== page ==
TAMPA, Fla. (AP) — The Cleveland Indians are feeling a little better about themselves.
Good pitching, timely hitting and the team’s first sweep of a four-game road series in more than a year can have that effect.
“Our pitching gave us a chance every night, that’s stating the obvious. But I think every game is different,” manager Terry Francona said after Corey Kluber struck out 14 and Mike Aviles homered on the first pitch of the 10th inning to give the Indians a 5-4 victory over the Tampa Bay Rays on Thursday.
The series began with Francona holding a team meeting after Cleveland was shut out in both games of a Sunday doubleheader in Baltimore.
Cody Anderson, Danny Salazar and Carlos Carrasco flirted with pitching no-hitters Monday, Tuesday and Wednesday, and Kluber, the 2014 AL Cy Young winner, was dominant for stretches of the finale.
The last time Cleveland swept a four-game series on the road was when it beat Minnesota four in a row to close the 2013 regular season and secure a wild-card playoff berth.
“We needed it. You can’t come into a series and get ahead of yourself. We needed to get greedy today,” Francona said. “You win three, it’s easy to go three out of four. Today, it was a hard one to win, but we have to keep going.”
Kluber pitched eight solid innings but remained winless (0-4 over six starts) since May 28. Brian Shaw (1-1) pitched one scoreless inning for the win, and Cody Allen struck out the side in the 10th to earn his 15th save in 16 opportunities.
Tampa Bay fanned a franchise-record 19 times in the game.
Aviles homered off Xavier Cedeno (1-0), extending Tampa Bay’s losing streak to five games. Michael Brantley had a RBI single and sacrifice fly for the Indians, who also got run-scoring singles from Jason Kipnis and Francisco Lindor.
“I was just going up there trying to be aggressive,” Aviles said.
“Any time you can take a series, it’s definitely needed,” the Indians outfielder said. “Any time you get a situation where we were able to have four nights of good pitching, you’ve got to try and take advantage of it.”
Matched up against lefty Matt Moore, who was making his first start since undergoing Tommy John surgery in April 2014, Kluber allowed four runs and seven hits. He struck out five of his last six batters.
Kluber settled down after he allowed three straight hits and fell behind 2-0 in the first inning. The Rays didn’t have another hit until Kevin Kiermaier doubled off the tip of first baseman Carlos Santana’s glove leading off the sixth and scored on Grady Sizemore’s second RBI single of the game.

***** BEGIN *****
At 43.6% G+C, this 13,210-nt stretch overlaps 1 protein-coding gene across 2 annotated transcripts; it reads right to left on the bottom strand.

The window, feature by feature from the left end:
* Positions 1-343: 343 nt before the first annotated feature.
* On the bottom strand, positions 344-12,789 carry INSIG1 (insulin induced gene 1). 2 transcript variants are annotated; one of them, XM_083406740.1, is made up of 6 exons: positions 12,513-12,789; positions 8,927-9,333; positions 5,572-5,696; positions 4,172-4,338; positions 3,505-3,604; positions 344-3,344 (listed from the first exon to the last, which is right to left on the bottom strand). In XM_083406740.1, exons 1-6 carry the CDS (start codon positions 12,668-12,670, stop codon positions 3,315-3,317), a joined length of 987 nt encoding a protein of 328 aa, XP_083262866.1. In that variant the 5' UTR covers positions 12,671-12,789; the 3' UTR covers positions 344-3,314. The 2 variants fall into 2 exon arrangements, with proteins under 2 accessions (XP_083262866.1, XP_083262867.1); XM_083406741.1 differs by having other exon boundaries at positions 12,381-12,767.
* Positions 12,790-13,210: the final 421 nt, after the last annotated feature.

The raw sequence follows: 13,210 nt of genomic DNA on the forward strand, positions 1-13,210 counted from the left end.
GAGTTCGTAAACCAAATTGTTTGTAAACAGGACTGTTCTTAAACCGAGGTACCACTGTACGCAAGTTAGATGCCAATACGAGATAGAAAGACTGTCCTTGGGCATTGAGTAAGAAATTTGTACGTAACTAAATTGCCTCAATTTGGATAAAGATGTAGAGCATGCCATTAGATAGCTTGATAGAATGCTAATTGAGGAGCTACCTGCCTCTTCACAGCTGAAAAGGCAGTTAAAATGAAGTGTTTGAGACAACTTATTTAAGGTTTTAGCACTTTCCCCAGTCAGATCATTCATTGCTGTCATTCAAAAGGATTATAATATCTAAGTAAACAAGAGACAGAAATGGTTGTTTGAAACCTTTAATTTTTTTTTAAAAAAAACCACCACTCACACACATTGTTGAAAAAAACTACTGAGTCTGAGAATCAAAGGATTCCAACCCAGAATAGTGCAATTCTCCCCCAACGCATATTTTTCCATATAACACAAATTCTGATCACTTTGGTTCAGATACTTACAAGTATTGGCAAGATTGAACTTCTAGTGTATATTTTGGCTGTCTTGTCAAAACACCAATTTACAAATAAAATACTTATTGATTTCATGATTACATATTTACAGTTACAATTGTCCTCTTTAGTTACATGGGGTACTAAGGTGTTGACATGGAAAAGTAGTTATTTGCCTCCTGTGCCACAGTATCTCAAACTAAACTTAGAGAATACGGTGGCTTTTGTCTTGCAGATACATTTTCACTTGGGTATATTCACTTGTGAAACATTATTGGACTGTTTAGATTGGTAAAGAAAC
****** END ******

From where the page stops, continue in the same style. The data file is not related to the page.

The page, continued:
Asdrubal Cabrera’s infield single — also off Santana’s glove — drove in a second run in the sixth, making it 4-4.
Despite setting a team record for strikeouts, Tampa Bay’s offense took a small step forward after being shut down offensively over the first three games of the series, outings which saw Anderson, Salazar and Carrasco take perfect games beyond the fifth inning.
The Rays finished with three hits on Monday, two Tuesday and just one Wednesday, when Carrasco came within one strike of throwing Cleveland’s first no-hitter in 34 years when Joey Butler singled on an 0-2 pitch.
In addition to being the first time in franchise history that the Rays were limited to three or fewer hits in three consecutive games, it also was the first time in the majors since the Los Angeles Dodgers did it against the Oakland Athletics in June 2012.
A 17-game winner two years ago, Moore was injured during his second start of 2014 and had surgery performed on his pitching elbow two weeks later. He’s the ninth starting pitcher used by the Rays this season, tied for third in the AL and fifth in the majors.
The 26-year-old lefty faced the minimum nine batters over the first three innings before fading quickly.
Kipnis and Lindor began the Cleveland fourth with singles and Brantley followed with his sacrifice fly to cut Tampa Bay’s lead to 2-1. The Indians added three runs in the fifth off Moore, who threw three wild pitches and allowed four runs, six hits and two walks over 4 2-3 innings.
“I thought there might have been more nervous body-control type issues, but really it felt normal,” said Moore, who threw 81 pitches in his first outing against major league hitters in 451 days.
“A couple pitches got away from him, he yanked a couple change-ups,” Rays manager Kevin Cash said. “But I think we all came into it knowing he’s not going to be fine-tuned in his first outing.”